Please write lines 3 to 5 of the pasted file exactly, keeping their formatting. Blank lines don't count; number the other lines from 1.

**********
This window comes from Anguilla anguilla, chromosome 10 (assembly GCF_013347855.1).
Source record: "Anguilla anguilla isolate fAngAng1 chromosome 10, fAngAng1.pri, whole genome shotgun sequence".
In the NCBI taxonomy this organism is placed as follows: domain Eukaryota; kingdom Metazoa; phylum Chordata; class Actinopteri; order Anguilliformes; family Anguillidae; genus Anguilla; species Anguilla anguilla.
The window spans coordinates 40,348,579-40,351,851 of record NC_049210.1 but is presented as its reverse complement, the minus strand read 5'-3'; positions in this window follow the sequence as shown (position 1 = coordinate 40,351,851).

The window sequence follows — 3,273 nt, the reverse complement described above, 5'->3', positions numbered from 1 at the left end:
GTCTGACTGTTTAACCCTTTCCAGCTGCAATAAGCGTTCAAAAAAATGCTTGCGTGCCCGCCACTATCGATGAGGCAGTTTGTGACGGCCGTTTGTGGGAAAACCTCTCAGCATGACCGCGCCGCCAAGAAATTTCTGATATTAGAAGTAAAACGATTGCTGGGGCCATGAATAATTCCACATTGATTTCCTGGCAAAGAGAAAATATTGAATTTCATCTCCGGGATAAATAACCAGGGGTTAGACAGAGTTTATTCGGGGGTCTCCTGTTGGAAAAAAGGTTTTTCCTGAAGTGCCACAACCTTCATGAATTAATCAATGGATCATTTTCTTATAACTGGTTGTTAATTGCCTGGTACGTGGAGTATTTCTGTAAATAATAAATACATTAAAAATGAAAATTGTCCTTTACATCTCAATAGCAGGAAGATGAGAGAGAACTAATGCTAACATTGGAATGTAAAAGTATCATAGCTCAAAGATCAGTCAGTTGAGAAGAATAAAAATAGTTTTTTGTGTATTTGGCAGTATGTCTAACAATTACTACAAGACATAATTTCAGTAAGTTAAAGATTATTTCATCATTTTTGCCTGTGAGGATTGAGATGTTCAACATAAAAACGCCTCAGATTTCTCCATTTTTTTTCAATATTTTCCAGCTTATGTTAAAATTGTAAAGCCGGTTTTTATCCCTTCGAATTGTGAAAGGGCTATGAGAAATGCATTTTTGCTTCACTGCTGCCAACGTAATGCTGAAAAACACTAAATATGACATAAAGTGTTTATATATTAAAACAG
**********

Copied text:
In the NCBI taxonomy this organism is placed as follows: domain Eukaryota; kingdom Metazoa; phylum Chordata; class Actinopteri; order Anguilliformes; family Anguillidae; genus Anguilla; species Anguilla anguilla.
The window spans coordinates 40,348,579-40,351,851 of record NC_049210.1 but is presented as its reverse complement, the minus strand read 5'-3'; positions in this window follow the sequence as shown (position 1 = coordinate 40,351,851).

The window sequence follows — 3,273 nt, the reverse complement described above, 5'->3', positions numbered from 1 at the left end: